Objective: The aim of this study was to analyze autonomic function and cardiac sympathetic innervation in symptomatic and asymptomatic carriers of the E46K alpha-synuclein gene (SNCA) mutation. Patients and methods: Autonomic function tests were performed in six patients, four of whom were symptomatic carriers (ages: 46, 59, 52 and 28-years) and two who were asymptomatic carriers (ages: 52 and 29 years). Autopsy studies were performed on an additional two symptomatic carriers not eligible for autonomic testing. Patients completed the SCOPA autonomic questionnaire, and underwent the head-up tilt test accompanied by measurements of plasma norepinephrine. Valsalva maneuver and deep breathing tests, along with recording of sympathetic skin response (SSR) and cardiac MIBG scintigraphy were carried out. Myocardial tissue sections removed from the two autopsied cases were subjected to routine histological staining and immunohistochemical processing with monoclonal antibodies against tyrosine hydroxylase and alpha-synuclein. Results: Both the four symptomatic and the older asymptomatic carriers reported abnormalities in the SCOPA questionnaire and had markedly diminished cardiac MIBG uptake. Plasma norepinephrine in the supine and tilted positions was normal in all subjects. Only one patient had significant orthostatic hypotension. There was a complete absence of tyrosine hydroxylase immunostaining in the myocardium of the two autopsied cases. Interpretation: We have found imaging and histological evidence of cardiac sympathetic denervation in symptomatic and asymptomatic carriers of the E46K alpha-synuclein gene mutation. The sympathetic denervation appears to be organ-specific, with selective affectation of the heart given that plasma norepinephrine levels and blood pressure were normal. © 2012 Elsevier Ltd. Source

News Article
Site: http://phys.org/biology-news/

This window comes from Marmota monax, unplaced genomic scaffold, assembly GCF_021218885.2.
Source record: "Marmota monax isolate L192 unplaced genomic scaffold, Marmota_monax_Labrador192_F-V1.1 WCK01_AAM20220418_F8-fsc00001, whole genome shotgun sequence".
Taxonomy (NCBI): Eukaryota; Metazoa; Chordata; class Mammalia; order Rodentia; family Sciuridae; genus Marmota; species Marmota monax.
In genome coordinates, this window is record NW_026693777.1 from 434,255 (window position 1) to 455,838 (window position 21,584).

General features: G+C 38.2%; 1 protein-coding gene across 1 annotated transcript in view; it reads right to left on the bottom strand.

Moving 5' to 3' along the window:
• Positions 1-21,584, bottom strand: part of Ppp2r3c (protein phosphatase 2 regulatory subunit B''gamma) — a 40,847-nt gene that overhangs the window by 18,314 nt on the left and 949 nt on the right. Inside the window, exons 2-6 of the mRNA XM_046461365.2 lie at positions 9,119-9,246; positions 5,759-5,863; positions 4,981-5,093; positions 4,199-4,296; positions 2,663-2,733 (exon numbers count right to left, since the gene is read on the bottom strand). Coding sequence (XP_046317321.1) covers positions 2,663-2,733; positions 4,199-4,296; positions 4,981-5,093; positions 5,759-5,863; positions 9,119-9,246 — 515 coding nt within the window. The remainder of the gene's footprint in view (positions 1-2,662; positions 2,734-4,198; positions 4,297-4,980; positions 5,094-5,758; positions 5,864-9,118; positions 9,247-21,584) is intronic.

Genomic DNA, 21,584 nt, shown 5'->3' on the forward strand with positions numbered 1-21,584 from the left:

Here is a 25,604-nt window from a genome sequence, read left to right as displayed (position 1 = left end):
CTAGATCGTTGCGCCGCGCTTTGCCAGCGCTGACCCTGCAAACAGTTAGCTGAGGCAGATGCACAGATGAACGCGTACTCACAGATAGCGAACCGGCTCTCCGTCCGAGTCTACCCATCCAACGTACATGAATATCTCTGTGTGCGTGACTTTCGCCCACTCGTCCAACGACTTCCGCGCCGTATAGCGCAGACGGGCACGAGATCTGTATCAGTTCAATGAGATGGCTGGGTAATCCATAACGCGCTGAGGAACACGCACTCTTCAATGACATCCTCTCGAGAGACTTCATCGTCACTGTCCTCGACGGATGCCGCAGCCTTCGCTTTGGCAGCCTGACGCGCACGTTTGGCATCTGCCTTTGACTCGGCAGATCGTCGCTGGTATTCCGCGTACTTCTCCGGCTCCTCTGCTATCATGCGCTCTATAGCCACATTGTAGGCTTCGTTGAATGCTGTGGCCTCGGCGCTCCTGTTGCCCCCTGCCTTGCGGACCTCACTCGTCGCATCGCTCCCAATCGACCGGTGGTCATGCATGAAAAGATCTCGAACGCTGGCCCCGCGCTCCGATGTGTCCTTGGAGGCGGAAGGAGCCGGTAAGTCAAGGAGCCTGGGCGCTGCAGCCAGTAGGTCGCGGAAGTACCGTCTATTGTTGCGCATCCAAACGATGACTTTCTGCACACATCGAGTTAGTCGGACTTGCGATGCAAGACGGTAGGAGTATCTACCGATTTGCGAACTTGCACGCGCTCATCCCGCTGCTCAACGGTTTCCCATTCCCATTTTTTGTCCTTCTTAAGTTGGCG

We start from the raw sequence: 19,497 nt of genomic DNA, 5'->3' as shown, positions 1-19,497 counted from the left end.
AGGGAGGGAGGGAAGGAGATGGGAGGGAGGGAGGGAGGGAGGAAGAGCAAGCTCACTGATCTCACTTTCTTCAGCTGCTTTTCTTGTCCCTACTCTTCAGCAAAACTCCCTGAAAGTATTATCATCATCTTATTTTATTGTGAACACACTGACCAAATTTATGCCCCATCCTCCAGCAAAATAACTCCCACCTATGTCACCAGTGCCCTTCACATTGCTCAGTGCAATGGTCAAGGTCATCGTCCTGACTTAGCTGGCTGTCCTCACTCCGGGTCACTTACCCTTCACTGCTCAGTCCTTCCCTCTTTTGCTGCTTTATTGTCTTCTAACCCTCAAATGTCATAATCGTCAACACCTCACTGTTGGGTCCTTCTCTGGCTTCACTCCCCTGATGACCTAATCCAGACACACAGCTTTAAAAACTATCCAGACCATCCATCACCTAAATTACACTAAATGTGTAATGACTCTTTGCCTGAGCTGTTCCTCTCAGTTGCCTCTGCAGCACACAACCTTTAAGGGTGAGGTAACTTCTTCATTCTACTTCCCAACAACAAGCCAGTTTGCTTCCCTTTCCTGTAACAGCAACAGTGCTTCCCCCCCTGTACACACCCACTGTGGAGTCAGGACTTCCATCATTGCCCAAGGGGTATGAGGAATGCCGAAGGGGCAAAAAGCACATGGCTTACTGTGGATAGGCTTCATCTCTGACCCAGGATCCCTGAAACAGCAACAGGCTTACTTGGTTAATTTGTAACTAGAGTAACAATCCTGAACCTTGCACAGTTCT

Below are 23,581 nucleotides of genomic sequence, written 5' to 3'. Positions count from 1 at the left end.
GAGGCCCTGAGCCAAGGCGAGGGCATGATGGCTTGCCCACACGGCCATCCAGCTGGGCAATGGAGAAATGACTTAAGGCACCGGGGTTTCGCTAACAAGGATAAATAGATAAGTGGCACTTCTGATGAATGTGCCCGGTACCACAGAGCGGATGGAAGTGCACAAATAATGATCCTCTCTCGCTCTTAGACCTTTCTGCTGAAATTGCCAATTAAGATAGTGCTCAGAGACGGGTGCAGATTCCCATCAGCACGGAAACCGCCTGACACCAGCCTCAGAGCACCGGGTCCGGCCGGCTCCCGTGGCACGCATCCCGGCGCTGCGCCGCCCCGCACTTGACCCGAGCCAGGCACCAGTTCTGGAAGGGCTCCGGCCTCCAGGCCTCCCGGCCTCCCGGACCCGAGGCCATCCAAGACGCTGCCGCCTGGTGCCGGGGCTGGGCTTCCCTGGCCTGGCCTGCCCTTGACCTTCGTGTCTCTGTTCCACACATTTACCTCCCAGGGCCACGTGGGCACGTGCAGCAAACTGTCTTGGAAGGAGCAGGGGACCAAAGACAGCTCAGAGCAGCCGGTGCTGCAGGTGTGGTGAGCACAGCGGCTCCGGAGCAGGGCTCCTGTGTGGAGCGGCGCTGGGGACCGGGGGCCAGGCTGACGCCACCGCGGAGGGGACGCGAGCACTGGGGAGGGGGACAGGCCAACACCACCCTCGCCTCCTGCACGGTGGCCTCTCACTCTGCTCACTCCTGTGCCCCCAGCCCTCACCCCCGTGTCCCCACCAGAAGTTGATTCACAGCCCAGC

PhD student in UQ's School of Agriculture and Food Science (SAFS) Alyce Swinbourne is tickling the rumps of sleepy female southern hairy-nosed wombats as a prelude to collecting their wombat wee into a tiny frypan. "People need to go when they wake up, and so do wombats," Alyce said. "This study uses knowledge of wombats' natural behaviour to collect urine samples in a non-invasive way with little stress to them. I simply pull out the frypan by the handle when they're finished." Alyce's classical conditioning methods have enabled her to collect close to 2500 urine samples —an approach believed to have never before attempted in a marsupial. The research has a serious purpose. Wombats have proved a notoriously difficult species for which to develop assisted breeding techniques (artificial insemination) in captive management. While she is working with the southern species, found widely in southern Australia, she hopes the work ultimately will assist in developing breeding programs to conserve their northern cousins—among the rarest land animals in the world. There are only 200 known northern hairy-nosed wombats in the wild, most at Epping Forest National Park near Clermont, Central Queensland. Floods in 2001 led to the translocation of a smaller "insurance" population in case of further natural disasters at the first site. "If we want to ensure their future, we need to develop assisted reproductive technologies to help in their recovery in reserve areas in the wild and this is where the scientific development of breeding programs comes in, based on better understanding of the animals' biology," she said. Alyce has worked with wombats over two breeding seasons at Safe Haven - AACE (Australian Animals Care and Education) sanctuary for Australian wildlife in Mt Larcom, Central Queensland. Associate Professor Steve Johnston and Dr Tamara Keeley of UQ's SAFS are supervising her research, and samples are being analysed at the Wildlife Endocrinology Laboratory at UQ's Gatton campus. Alyce is working with Dr Keeley and Associate Professor Johnston to develop new diagnostic techniques to analyse reproductive hormones. She is also observing wombat behaviour using infrared cameras, for six hours a day, for up to nine months, to gain a better understanding of the breeding behaviour. Professor Clive Phillips, Director of UQ's Centre for Welfare and Ethics is also providing expert advice. "I hope that the skills developed in this project will be transferable to other Australian marsupial species, such as koalas and gliders," Alyce said. Now living in Adelaide where her husband, Mike, is also undertaking a PhD, Alyce said she had had "a ball" during her studies, although it was financially quite challenging. During her studies she has been a finalist in UQ's Three Minute Thesis competition, attended a Reproduction conference in South Australia, a wildlife conference in Hobart and was awarded a SAFS Travel Scholarship to present her findings in Germany in August, 2016.